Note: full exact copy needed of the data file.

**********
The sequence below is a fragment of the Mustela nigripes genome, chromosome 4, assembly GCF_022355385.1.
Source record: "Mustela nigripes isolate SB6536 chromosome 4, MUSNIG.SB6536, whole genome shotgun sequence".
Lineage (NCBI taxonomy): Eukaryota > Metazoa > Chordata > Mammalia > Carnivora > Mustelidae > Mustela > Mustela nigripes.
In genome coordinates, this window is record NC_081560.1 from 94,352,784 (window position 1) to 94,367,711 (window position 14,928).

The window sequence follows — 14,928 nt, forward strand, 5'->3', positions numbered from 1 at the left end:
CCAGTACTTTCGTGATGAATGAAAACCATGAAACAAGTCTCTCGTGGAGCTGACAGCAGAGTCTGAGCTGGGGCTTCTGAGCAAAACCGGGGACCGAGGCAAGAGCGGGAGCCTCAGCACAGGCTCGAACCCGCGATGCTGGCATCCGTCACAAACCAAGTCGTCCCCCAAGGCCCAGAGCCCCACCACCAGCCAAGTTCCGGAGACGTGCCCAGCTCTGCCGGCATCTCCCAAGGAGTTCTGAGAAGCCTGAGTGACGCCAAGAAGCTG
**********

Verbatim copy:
The sequence below is a fragment of the Mustela nigripes genome, chromosome 4, assembly GCF_022355385.1.
Source record: "Mustela nigripes isolate SB6536 chromosome 4, MUSNIG.SB6536, whole genome shotgun sequence".
Lineage (NCBI taxonomy): Eukaryota > Metazoa > Chordata > Mammalia > Carnivora > Mustelidae > Mustela > Mustela nigripes.
In genome coordinates, this window is record NC_081560.1 from 94,352,784 (window position 1) to 94,367,711 (window position 14,928).

The window sequence follows — 14,928 nt, forward strand, 5'->3', positions numbered from 1 at the left end:
CCAGTACTTTCGTGATGAATGAAAACCATGAAACAAGTCTCTCGTGGAGCTGACAGCAGAGTCTGAGCTGGGGCTTCTGAGCAAAACCGGGGACCGAGGCAAGAGCGGGAGCCTCAGCACAGGCTCGAACCCGCGATGCTGGCATCCGTCACAAACCAAGTCGTCCCCCAAGGCCCAGAGCCCCACCACCAGCCAAGTTCCGGAGACGTGCCCAGCTCTGCCGGCATCTCCCAAGGAGTTCTGAGAAGCCTGAGTGACGCCAAGAAGCTG